Wednesday, August 1, 2012

Inside tales of the art world

Here is a real-life account that probes a fickle and fast-paced art market where connections, galleries, critics and trends make or break reputations in no time. Taking off from the late 1960s, as performance artists, surrealists and conceptualists rebel against minimalism; ‘True Colors’ by Anthony Haden-Guest moves through a flurry of art movements to earthworks and graffiti art from neo-expressionism; and then ends with a report on the 1993 Venice Biennale and a skeptical look at developments in 1990s, such as confessional and victim art, technological and ecological art.

Through a series of conversations, interviews, capsule bios and critical views, Haden-Guest profiles dozens of well-known artists. An introductory note to the book elaborates, “Haden-Guest gives vivid portraits of the art world’s key players and dramatizes the pivotal moments in the always evolving scene. Skillfully conveying a sense of the intricate geography of the art world, he tells of its clashes of ambition, its intrigues, and its power plays. This is how artists survive, or don’t survive. ‘True Colors’ is filled with telling anecdotes and expertly told stories that cohere to give a sense of how the art world works, its current state, and where it may be going. The author draws on his reporting and observation skills to deliver a powerful inside account of the contemporary art world.”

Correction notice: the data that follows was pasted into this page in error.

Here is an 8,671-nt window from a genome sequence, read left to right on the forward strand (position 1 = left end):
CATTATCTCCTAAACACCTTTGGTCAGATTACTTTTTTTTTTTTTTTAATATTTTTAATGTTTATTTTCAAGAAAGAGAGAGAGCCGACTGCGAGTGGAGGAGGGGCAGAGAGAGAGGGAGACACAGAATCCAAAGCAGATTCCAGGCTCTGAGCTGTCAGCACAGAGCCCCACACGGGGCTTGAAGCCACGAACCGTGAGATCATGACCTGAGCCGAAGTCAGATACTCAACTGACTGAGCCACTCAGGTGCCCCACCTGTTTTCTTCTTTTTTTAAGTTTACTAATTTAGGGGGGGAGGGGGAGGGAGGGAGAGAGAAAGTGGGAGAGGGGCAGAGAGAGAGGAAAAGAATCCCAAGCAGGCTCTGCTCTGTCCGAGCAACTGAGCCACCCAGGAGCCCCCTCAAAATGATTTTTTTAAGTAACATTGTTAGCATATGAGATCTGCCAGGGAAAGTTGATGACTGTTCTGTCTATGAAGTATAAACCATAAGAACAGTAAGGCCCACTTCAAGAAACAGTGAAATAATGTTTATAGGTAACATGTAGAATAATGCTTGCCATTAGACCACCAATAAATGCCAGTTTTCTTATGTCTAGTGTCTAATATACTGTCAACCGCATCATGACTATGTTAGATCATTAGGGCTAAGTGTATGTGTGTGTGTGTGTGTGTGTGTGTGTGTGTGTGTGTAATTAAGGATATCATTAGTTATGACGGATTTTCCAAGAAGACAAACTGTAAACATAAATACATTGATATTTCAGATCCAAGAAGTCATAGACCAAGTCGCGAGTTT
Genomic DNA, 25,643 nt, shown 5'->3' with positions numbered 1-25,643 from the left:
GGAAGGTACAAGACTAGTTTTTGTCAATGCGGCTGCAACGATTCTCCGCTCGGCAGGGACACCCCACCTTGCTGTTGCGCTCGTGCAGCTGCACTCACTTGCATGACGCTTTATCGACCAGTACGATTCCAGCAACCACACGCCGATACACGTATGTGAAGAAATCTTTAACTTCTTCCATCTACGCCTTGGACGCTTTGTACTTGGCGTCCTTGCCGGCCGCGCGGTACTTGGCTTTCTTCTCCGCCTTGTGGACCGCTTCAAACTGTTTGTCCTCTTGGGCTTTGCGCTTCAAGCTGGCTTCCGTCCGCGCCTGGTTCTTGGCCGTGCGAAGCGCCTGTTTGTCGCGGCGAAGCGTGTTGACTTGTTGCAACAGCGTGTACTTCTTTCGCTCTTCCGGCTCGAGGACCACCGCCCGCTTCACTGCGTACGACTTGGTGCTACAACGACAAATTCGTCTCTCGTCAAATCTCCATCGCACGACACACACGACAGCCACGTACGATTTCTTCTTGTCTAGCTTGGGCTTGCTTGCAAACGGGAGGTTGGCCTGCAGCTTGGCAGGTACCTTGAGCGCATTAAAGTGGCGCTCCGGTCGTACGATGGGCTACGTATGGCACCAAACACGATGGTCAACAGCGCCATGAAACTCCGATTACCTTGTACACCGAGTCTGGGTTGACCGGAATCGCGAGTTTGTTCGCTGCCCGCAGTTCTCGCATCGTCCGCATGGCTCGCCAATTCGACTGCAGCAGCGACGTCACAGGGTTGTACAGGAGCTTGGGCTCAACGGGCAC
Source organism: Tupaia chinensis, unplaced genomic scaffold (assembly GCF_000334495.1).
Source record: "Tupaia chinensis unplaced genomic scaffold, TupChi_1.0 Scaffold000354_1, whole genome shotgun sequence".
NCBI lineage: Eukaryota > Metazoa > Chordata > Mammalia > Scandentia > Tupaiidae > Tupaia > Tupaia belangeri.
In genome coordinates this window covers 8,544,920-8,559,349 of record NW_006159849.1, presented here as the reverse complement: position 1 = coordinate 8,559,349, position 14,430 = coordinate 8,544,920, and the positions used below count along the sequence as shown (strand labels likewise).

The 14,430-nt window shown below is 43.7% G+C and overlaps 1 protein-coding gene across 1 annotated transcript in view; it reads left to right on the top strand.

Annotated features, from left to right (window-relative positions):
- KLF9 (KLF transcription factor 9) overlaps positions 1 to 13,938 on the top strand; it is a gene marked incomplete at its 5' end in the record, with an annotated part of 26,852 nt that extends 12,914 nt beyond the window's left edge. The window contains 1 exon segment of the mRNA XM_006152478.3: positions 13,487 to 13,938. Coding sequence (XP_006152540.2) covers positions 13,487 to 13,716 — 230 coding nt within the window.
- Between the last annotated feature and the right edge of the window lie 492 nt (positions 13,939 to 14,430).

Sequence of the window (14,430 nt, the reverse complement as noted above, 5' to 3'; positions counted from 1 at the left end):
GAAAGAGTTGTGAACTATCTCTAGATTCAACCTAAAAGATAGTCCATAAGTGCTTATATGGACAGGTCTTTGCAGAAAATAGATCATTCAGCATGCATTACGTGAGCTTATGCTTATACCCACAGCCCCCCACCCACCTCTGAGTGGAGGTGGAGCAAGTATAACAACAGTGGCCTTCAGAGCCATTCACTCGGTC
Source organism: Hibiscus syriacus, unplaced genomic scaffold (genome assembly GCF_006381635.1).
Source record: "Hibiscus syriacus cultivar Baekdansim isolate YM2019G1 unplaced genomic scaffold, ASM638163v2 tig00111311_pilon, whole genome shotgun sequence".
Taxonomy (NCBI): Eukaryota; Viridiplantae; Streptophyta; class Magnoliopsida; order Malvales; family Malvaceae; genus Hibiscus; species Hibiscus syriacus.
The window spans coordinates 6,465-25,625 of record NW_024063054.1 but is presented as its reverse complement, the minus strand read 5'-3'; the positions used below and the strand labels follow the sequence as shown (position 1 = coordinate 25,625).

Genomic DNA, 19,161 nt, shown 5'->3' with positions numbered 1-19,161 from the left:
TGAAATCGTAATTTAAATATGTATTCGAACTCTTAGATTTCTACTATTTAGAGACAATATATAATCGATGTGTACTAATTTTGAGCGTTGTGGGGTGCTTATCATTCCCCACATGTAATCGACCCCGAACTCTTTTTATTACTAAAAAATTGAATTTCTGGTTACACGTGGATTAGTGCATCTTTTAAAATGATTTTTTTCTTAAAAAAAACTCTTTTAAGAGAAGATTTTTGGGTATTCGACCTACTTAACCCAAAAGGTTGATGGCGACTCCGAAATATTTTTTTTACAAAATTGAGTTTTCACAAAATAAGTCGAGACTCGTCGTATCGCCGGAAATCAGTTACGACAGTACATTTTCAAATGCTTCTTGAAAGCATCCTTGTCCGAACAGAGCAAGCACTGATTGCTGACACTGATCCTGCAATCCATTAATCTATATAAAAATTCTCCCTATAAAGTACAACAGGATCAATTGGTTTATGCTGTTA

In nine chapters, ‘True Colors’ keeps a reader engaged and engrossed thanks to the writer’s telegraphic style and pointed observations. For example, he mentions: “Artist, like everybody else, are subject to political and economic forces. They tend to be at least as ambitious as politicians. They endure rejection and failure. They survive success. The final product is the art that ends up in the gallery, a museum, a public space, in the hands of a private owner, or only as a documented memory.” 

Focusing on the personalities and lives of the art world's important players, and with an unmistakable critical component, he portrays their journey, as they strive to fulfill their creative ambitions. He takes a non-judgmental look at the machinations of those in control of the larger drama - the art dealers, collectors, gallerists and curators, to present an authoritative observation and analysis.

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